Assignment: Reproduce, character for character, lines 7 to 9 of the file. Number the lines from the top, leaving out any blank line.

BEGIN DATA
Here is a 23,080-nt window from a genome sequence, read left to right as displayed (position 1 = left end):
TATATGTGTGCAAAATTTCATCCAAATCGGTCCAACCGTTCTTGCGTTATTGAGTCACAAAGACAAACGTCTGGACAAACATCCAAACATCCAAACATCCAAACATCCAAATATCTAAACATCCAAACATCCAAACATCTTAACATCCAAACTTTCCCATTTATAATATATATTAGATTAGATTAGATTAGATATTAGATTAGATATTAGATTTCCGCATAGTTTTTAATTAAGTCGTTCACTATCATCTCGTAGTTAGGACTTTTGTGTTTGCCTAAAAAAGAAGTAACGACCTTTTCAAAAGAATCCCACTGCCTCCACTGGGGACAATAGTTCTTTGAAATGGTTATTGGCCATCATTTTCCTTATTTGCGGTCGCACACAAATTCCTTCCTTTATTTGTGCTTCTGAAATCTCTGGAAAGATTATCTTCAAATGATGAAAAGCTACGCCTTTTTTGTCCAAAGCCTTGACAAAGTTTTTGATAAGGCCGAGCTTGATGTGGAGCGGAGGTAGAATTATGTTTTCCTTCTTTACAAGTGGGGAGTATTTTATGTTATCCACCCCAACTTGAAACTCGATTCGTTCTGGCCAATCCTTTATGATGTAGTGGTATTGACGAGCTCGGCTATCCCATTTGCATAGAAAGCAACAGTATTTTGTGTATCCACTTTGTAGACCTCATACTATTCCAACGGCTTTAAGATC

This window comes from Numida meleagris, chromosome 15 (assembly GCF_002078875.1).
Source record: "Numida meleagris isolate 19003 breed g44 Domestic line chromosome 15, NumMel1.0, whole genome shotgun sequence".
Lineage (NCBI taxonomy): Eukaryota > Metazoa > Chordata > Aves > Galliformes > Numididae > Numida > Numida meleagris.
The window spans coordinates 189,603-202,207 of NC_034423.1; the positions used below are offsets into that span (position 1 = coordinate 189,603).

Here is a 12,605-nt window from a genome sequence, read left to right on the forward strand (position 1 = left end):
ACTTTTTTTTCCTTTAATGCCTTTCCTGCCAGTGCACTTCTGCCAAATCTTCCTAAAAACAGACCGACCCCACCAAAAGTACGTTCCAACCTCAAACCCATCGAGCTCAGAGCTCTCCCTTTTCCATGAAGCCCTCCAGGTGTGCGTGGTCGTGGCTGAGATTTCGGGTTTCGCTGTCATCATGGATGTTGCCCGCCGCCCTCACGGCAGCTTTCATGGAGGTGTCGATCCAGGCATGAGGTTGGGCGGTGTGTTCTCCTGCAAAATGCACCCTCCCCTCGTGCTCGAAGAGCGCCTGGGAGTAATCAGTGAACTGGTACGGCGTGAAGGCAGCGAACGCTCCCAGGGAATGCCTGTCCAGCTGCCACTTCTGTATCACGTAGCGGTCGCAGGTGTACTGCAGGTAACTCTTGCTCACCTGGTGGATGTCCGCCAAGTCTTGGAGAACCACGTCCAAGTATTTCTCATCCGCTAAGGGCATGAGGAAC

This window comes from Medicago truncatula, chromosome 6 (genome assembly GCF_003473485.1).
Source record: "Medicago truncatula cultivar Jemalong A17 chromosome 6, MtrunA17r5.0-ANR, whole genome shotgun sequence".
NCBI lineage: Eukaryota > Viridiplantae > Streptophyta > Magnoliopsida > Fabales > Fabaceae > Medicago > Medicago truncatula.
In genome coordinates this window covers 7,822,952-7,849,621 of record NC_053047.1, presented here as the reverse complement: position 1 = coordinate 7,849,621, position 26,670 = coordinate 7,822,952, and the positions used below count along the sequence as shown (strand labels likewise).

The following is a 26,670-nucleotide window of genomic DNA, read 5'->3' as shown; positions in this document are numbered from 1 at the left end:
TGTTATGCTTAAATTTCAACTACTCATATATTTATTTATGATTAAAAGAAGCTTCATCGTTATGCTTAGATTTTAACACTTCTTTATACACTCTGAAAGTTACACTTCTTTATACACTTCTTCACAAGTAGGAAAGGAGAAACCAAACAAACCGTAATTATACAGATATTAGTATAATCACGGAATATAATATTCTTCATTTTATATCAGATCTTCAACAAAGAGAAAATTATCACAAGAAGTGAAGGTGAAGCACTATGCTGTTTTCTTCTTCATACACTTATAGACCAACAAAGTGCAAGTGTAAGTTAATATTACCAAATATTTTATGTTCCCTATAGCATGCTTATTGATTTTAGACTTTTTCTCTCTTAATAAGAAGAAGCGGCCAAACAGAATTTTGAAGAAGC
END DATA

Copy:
Here is a 12,605-nt window from a genome sequence, read left to right on the forward strand (position 1 = left end):
ACTTTTTTTTCCTTTAATGCCTTTCCTGCCAGTGCACTTCTGCCAAATCTTCCTAAAAACAGACCGACCCCACCAAAAGTACGTTCCAACCTCAAACCCATCGAGCTCAGAGCTCTCCCTTTTCCATGAAGCCCTCCAGGTGTGCGTGGTCGTGGCTGAGATTTCGGGTTTCGCTGTCATCATGGATGTTGCCCGCCGCCCTCACGGCAGCTTTCATGGAGGTGTCGATCCAGGCATGAGGTTGGGCGGTGTGTTCTCCTGCAAAATGCACCCTCCCCTCGTGCTCGAAGAGCGCCTGGGAGTAATCAGTGAACTGGTACGGCGTGAAGGCAGCGAACGCTCCCAGGGAATGCCTGTCCAGCTGCCACTTCTGTATCACGTAGCGGTCGCAGGTGTACTGCAGGTAACTCTTGCTCACCTGGTGGATGTCCGCCAAGTCTTGGAGAACCACGTCCAAGTATTTCTCATCCGCTAAGGGCATGAGGAAC

This window comes from Medicago truncatula, chromosome 6 (genome assembly GCF_003473485.1).